How does Seattle justify his religion as opposed to what the white men had said about it?
Chief Seattle also responds to the charge of “godlessness” circulated by the conquerors by comparing his religion with Christianity. He exclaims, ‘Your God is not our God! Your God loves your people and hates mine! … If we have a common Heavenly Father He must be partial, for He came to His paleface children. We never saw Him. He gave you laws but had no word for His red children.’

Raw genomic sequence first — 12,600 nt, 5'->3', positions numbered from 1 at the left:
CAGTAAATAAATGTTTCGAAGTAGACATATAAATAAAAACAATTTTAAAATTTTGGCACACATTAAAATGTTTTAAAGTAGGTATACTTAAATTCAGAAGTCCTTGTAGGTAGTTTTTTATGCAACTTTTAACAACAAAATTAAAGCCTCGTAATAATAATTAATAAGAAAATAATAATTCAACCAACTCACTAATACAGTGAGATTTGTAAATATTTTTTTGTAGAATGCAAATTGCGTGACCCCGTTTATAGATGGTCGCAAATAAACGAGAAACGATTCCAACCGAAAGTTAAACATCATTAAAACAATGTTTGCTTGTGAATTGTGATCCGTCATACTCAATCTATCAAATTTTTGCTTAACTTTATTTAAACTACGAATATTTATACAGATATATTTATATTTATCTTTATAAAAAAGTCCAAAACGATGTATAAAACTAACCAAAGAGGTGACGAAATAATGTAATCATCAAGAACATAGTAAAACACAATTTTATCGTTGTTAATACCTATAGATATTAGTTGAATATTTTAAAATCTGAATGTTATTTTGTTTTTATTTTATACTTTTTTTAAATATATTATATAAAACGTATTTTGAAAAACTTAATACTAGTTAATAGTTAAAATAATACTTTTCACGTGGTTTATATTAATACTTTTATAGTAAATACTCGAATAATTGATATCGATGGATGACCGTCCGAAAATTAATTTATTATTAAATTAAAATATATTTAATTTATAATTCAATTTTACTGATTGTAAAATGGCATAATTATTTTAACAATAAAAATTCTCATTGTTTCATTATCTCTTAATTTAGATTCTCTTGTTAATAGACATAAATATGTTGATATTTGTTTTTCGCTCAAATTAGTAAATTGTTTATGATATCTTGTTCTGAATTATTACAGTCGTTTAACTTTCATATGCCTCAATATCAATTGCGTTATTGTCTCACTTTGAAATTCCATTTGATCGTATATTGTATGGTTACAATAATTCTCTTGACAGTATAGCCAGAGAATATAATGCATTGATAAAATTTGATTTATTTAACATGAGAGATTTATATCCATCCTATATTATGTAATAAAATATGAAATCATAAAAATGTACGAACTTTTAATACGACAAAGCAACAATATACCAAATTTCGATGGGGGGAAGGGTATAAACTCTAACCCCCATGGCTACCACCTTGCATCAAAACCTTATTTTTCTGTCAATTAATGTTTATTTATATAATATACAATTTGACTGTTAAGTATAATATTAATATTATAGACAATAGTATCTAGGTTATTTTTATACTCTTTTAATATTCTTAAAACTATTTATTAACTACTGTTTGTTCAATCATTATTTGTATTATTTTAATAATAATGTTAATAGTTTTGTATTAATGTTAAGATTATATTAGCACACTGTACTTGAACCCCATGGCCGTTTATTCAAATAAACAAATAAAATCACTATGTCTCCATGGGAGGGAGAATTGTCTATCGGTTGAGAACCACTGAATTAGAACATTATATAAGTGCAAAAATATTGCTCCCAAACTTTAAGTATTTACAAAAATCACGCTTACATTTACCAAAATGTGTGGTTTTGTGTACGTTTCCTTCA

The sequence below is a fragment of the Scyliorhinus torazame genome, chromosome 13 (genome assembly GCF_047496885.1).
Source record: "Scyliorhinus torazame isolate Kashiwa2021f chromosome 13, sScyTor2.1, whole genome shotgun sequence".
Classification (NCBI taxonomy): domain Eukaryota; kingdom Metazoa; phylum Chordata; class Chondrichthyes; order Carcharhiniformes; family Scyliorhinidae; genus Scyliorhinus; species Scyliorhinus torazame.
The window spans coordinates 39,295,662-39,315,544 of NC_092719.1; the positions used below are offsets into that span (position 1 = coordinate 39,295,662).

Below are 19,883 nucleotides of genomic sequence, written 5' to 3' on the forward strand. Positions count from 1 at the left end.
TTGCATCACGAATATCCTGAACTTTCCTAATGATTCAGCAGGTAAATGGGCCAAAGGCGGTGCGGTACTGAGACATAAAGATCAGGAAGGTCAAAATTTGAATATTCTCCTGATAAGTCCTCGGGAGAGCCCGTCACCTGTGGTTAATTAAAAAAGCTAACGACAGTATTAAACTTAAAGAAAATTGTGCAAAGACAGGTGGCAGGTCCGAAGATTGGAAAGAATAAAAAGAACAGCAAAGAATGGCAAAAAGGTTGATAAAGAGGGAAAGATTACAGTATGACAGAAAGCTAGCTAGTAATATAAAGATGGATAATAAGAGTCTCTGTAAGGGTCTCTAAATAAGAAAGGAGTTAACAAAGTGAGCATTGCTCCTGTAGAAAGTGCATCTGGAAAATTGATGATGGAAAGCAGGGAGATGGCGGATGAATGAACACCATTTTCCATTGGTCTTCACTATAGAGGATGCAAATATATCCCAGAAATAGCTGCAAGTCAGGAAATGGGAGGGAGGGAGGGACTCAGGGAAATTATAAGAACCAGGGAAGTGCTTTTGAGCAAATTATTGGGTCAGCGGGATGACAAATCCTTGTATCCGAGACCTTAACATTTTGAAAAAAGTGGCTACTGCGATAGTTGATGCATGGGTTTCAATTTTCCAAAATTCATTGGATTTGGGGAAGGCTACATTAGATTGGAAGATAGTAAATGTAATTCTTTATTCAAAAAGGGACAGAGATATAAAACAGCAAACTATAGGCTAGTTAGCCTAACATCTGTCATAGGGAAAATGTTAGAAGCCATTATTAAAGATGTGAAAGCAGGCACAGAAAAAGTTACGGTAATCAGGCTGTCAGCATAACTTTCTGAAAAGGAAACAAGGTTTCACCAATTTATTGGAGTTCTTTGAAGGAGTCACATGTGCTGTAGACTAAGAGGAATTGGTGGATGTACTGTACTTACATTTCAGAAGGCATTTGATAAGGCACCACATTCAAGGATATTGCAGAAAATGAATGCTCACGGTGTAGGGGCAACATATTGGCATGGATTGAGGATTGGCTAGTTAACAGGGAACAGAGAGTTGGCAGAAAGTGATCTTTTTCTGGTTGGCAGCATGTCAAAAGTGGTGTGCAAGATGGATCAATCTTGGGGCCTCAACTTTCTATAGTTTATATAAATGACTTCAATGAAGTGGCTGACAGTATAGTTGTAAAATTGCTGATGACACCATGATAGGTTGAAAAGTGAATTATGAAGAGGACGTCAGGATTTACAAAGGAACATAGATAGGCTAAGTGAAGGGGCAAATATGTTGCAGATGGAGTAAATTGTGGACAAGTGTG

These statements highlight the absurdity of expecting the American Indians, having been isolated from the Europeans for thousands of years, to have adopted the same religion. In place of Christianity, Seattle introduces the religion of his people: “Our religion is the tradition of our ancestors… ” . He points out several areas in which his religion is superior to Christianity. He says, “Your religion was written upon tablets of stone… so that you could not forget… Our religion… is written in the hearts of our people”. Similarly, “Your dead cease to love you… Our dead never forget this beautiful world thai gave them being”. These comparisons pose a direct challenge to the earlier portrayals of the Indians as godless and devil-worshiping. Furthermore. Chief Seattle also responds to the Euro-American belief that the Indians had no claim to the land by expressing their profound attachment to it. He declares, “The very dust upon which you now stand responds more lovingly to [our] footsteps than yours, because it is rich with the blood of our ancestors.” In direct opposition with Euro-American representations, Seattle demonstrates that the Natives, like the Europeans, have a complex religion and culture.